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Futures & Commodities

Noble Group shares at 6-week low as problems persist

Did Noble Group just shoot itself in the foot?

Noble Group shares slumped on Friday after the Asian commodities trader swung to an unexpected quarterly loss due to asset write-downs, and as investors fretted over a research report questioning its accounting methods.

Noble's shares dropped as much as 7 percent, taking the total decline to 19 percent in a rout that has wiped about $1.1 billion from its market value since Feb. 13 on concerns about how the company is valuing its assets in the face of declining commodity prices.

Bonds also sold off initially before clawing back on short-covering. The bonds due 2020 fell to a low of 101.5 today from Thursday's high debt level of 105, before recovering to 102.5/103.

Potential to Pop: 26.67% Mean Price Target: $47.26 Closing Price (9/21): $37.66 YTD change: +26.67% Number of Analysts: 32 High Estimate: $57 Low Estimate: $37
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In a report published online on Wednesday, little-known Iceberg Research said Noble had overstated the value of commodities it held by at least $3.8 billion, a charge Noble has rejected. It was the firm's second such report on Noble in February.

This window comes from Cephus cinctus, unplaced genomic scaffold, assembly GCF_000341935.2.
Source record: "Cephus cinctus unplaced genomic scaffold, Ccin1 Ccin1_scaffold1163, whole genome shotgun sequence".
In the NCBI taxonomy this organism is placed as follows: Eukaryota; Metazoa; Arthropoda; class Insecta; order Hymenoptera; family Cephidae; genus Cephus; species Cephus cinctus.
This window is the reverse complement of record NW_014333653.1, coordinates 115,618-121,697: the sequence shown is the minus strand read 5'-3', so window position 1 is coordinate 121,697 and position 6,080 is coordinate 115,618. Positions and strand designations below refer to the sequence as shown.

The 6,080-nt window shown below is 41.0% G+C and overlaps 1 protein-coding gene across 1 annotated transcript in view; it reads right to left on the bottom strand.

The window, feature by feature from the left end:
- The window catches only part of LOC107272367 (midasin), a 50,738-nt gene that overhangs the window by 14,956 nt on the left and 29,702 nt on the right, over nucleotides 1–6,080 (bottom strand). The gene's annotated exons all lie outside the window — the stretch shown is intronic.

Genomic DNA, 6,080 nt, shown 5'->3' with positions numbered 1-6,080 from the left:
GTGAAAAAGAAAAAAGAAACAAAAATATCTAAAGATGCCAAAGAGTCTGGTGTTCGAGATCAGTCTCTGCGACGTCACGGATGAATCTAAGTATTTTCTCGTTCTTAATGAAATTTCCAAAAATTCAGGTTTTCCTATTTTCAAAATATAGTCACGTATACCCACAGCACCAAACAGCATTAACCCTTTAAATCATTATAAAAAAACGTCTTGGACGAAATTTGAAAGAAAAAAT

Noble, one of Asia's biggest commodity trading groups, said on Thursday that it took total impairments, write-offs and provisions of $438 million on a range of assets and investments in 2014, following its annual year-end review process.

Still, credit managers said the valuation and accounting controversy had no cash-flow implications.

Read MoreNoble shares take second-day drubbing

"Credit investors don't worry about book values or impairments. We care about cash flows, leverage and debt maturities," said Dhiraj Bajaj, Hong Kong-based portfolio manager at Lombard Odier.

Noble is the second major Singapore-listed commodity trader to have its accounting practices challenged by a small research firm. Olam International was hit by a critical report from Muddy Waters in late 2012, which prompted state investor Temasek to take majority control.

Noble CEO Yusuf Alireza said the write-down of $438 million, of which $200 million related to Australia's Yancoal Coal, was not connected to Iceberg's report.

Iceberg attacks Singapore-listed Noble again

He said the research report was written by a junior employee Noble had fired. In an email to Reuters, Iceberg said the results validated its research and declined to provide details of its team.

Lucror Analytics noted that the report was "reasonably well constructed and is hardly the work of a junior person".

In the first two hours of trade, 61 million shares were traded, double the average full-day trading volume over the last 30 days.